As new medical diagnostics become available, researchers are increasingly discovering situations in which pets can transmit diseases to humans--especially when an owner's immune system is compromised.
At The Ohio State University and partner institutions, researchers have compiled the latest information from more than 500 studies worldwide to make recommendations on how families can minimize the risk of disease transmission by choosing the right type of pet, or by making small changes in how they enjoy the pets they already have.
The review was published in the April 20 issue of CMAJ, The Canadian Medical Association Journal.
Salmonella, E. coli and roundworms are among the nearly 20 different diseases that people most commonly acquire from pets, explained Jason Stull, assistant professor of veterinary preventative medicine at Ohio State. Infants, the elderly, pregnant women, and people with limited immune function are most at risk for animal-borne, or zoonotic, diseases.
Since different species of pets--dogs, cats, rodents, birds, fish, reptiles and amphibians--carry different types of diseases and at different stages of life, Stull and his colleagues suggest that families talk to both their doctor and veterinarian about what pet is the safest choice for their family.
"It's all about safe pet ownership," Stull said. "There are very few situations in which a person couldn't or shouldn't have some type of pet if they wish. It's about matching the right species with the right person and taking the appropriate precautions."
And there is need for more communication about pets among health professionals and the people they serve.
"Surveys suggest that most veterinarians and physicians do not regularly discuss zoonotic disease risks with clients, patients or each other," Stull said. "That needs to change if we are going to effectively reduce pet-associated diseases."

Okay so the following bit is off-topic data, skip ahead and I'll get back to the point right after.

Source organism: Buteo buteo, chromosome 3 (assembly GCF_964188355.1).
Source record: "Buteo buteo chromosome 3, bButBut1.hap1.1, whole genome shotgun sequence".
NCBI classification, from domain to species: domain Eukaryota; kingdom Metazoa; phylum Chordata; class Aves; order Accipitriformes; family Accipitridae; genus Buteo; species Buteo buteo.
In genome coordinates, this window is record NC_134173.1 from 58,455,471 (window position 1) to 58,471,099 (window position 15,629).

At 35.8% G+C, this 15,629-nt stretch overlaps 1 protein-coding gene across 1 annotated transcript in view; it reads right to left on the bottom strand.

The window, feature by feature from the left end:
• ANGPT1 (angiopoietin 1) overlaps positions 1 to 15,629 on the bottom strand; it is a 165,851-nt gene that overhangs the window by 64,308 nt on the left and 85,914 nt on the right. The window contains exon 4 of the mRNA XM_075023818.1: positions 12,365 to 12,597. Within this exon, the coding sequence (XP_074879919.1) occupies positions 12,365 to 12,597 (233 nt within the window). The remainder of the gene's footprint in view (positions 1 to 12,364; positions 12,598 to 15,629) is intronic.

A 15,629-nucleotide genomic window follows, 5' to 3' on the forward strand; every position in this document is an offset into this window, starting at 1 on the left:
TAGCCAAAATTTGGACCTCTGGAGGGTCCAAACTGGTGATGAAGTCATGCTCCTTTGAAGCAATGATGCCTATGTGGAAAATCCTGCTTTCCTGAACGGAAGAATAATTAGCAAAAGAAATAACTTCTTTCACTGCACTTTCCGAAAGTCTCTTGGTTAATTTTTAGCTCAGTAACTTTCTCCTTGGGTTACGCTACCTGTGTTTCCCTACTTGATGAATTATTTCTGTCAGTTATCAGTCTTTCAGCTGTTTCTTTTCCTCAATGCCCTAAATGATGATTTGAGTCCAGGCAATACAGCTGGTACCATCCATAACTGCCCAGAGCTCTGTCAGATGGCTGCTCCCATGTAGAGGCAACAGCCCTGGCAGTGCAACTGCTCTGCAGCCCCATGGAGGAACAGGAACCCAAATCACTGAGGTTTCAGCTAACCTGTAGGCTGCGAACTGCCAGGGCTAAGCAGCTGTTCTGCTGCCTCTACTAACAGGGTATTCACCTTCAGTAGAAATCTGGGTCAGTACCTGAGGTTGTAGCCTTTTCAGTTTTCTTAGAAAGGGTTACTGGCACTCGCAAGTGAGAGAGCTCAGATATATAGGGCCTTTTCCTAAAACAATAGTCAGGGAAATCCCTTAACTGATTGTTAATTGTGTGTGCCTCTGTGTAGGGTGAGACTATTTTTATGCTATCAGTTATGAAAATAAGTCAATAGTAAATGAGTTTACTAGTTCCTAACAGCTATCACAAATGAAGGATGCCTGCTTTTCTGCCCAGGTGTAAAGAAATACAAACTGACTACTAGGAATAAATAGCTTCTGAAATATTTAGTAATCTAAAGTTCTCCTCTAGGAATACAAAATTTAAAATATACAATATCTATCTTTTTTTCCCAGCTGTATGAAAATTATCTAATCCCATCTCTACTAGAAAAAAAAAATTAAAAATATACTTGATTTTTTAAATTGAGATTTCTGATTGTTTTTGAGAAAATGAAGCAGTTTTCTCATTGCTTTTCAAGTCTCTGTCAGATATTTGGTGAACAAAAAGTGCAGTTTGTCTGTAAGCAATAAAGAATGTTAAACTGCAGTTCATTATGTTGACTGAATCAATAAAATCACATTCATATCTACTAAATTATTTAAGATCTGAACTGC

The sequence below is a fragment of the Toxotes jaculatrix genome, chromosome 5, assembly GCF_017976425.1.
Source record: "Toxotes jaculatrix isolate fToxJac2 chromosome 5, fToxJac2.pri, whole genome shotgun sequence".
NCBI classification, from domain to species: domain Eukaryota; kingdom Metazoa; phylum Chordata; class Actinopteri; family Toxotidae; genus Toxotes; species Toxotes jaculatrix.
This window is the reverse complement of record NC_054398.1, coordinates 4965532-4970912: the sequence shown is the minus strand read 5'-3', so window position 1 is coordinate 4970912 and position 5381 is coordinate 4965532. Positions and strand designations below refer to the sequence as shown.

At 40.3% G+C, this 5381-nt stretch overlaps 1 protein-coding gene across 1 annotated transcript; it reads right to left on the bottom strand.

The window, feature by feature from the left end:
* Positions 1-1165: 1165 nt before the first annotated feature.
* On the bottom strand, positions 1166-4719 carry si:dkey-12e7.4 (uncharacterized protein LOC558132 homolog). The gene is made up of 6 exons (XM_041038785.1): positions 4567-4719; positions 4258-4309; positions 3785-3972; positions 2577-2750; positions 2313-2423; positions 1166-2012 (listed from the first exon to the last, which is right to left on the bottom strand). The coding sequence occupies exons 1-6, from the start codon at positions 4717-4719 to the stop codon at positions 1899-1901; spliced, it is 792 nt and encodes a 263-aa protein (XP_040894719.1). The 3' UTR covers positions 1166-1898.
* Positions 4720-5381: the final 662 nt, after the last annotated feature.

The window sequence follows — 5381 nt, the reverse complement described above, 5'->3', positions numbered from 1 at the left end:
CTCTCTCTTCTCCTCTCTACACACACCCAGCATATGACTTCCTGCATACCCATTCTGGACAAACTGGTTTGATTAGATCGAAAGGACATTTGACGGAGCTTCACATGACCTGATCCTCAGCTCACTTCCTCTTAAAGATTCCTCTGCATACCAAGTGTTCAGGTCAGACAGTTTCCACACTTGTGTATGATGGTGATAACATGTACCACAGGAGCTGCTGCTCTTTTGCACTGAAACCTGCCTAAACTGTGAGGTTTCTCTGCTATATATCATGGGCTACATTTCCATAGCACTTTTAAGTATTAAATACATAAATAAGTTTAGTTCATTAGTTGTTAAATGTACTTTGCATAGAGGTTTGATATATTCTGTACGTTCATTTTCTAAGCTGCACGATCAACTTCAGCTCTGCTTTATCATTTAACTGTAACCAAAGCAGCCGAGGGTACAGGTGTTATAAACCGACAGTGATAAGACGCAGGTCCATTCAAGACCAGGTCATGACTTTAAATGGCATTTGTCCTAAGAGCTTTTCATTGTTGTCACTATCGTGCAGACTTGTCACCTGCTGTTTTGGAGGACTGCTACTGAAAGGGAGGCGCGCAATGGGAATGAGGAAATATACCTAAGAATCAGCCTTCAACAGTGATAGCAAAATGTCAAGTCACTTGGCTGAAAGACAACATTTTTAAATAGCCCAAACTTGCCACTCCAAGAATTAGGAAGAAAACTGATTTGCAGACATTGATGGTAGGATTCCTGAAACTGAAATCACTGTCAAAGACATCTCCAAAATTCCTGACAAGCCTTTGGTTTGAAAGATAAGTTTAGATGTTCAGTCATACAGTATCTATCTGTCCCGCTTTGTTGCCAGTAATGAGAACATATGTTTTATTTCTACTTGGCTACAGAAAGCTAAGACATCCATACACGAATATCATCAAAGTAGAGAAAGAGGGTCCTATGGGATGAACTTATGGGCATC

He suggests physicians could reach out to veterinarians for information about the health risks of owning particular pets, especially when they have a patient whose immune system is compromised.
Pets naturally shed disease causing organisms in their feces, saliva, or from skin, he explained. For example, reptiles and amphibians--pets such as turtles, snakes, frogs and salamanders--naturally carry salmonella in their digestive tract. After touching these pets, handwashing is important for everyone, but especially for people who are more vulnerable to infections.
Stull also offered the example of families in which a child has been diagnosed with cancer and is undergoing treatment that compromises the immune system.
"We've worked with families whose kids are spending a lot of time in physicians' offices, and for numerous reasons miss out on typical activities with other kids," he said. "Parents may decide to get a puppy or kitten to help replace some of that lost social interaction. But puppies and kittens shed some organisms that adult animals don't, so an adult animal would probably be a better choice in that situation."
General recommendations for reducing transmission of infection in vulnerable groups include:
- wearing protective gloves to clean aquariums and cages and remove feces
- proper handwashing after pet contact
- discouraging pets from face licking
- covering playground boxes when not in use
- avoiding contact with higher risk animals such as reptiles, amphibians, and exotic animals
- regular cleaning and disinfection of animal cages, feeding areas and bedding
- locating litter boxes away from areas where eating and food prep occur
- waiting to acquire a new pet until immune status has improved
- regularly scheduling veterinary visits for all pets.
Stull said that the topic of zoonotic diseases is one that he and his colleagues are particularly passionate about.
"Pets do so much good for people in terms of mental, physical, and emotional health. But at the same time, they can transmit diseases to us. Physicians, veterinarians, and the public have to work together to make sure the benefits outweigh the risks."